Thanks Gene, as always...don't laugh, how do you tell the intake from the exhaust valves?
Chuck


Gene can correct me if I'm in error, but as I recall (been a while since I've adjusted valves) the intake valves are vertical and the exhaust valves are at an angle to the cylinder bore.
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#110341 - 11/11/07 05:07 PM Re: Valve lifter adjustment [Re: Bowtie Bob]
Tims37 Offline

pumpjockey

Registered: 10/17/03
Posts: 758
Loc: Champln. MN
For exhaust just look for the valves that line up with the exhaust ports exiting the head into the exhaust manifold and same for intake

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#110342 - 11/11/07 05:12 PM Re: Valve lifter adjustment [Re: Bowtie Bob]
Scott Andrews Offline
Shade Tree Mechanic

Registered: 08/23/02
Posts: 69
Loc: Dacula, GA
Bob,

One easy way to remember is that whether counting from front-to-back or back-to-front, the order of the valves is the same: E-I-I-E-E-I-I-E-E-I-I-E. This works out this way because the two end valves, which are exhaust valves, have their own port in the head. The remaining valves are all paired to a respective port. With the valve cover off, you will be able to see the relationship between the branches of the intake and exhaust manifolds and the respective valves.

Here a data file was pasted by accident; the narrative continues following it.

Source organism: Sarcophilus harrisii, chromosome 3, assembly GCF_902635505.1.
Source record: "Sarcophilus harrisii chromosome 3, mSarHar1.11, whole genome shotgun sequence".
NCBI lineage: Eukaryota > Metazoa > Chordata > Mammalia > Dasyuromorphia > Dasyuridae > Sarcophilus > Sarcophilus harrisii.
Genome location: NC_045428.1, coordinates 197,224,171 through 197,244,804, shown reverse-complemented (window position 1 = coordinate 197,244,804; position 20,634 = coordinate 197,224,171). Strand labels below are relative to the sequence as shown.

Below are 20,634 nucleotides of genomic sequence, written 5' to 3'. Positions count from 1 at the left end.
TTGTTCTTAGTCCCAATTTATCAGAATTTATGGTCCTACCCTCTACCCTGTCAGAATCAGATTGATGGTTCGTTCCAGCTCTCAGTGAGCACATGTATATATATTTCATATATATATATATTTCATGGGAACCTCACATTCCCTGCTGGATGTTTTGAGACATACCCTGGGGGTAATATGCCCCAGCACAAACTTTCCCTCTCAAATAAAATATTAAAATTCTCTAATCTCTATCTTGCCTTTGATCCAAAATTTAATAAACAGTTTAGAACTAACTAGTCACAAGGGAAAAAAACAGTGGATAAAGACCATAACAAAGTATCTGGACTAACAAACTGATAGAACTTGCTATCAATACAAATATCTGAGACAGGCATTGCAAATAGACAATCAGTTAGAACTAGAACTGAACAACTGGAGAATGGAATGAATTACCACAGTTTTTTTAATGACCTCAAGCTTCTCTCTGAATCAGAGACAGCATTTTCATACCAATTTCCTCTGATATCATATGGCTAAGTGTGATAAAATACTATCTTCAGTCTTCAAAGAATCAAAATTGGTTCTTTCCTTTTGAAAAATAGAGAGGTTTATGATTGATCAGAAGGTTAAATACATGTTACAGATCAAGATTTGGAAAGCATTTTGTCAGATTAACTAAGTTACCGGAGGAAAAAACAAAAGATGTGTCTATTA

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Scott Andrews
Dacula, GA
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#110345 - 11/11/07 05:22 PM Re: Valve lifter adjustment [Re: Bowtie Bob]
AntiqueMechanic Offline



Registered: 12/02/01
Posts: 8820
Loc: Vancouver, WA
You can also identify which valve goes to the intake and the ones that go to the exhaust. The exhaust valve is the one that empties into the exhaust manifold, or the manifold that is pitted and probably rusty. You can visualize a line from the intake manifold to the intake valve. Nice clean manifold.

The valves are in pairs. The first cylinder gets the first exhaust and the first intake. 2nd cylinder gets the next two and on down the line.

Valves can receive an initial adjustment with the motor not running. After the engine is running and has warmed up to temperature you can make final adjustments. Even when this adjusted has been run for some time the valves (tappets) need to be adjusted for the final time.

Agrin devil
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RAY
Member Chat Group - Non-Geographical Region

Chevradioman
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If I had known that growing old would be this much fun---I'd have done it sooner!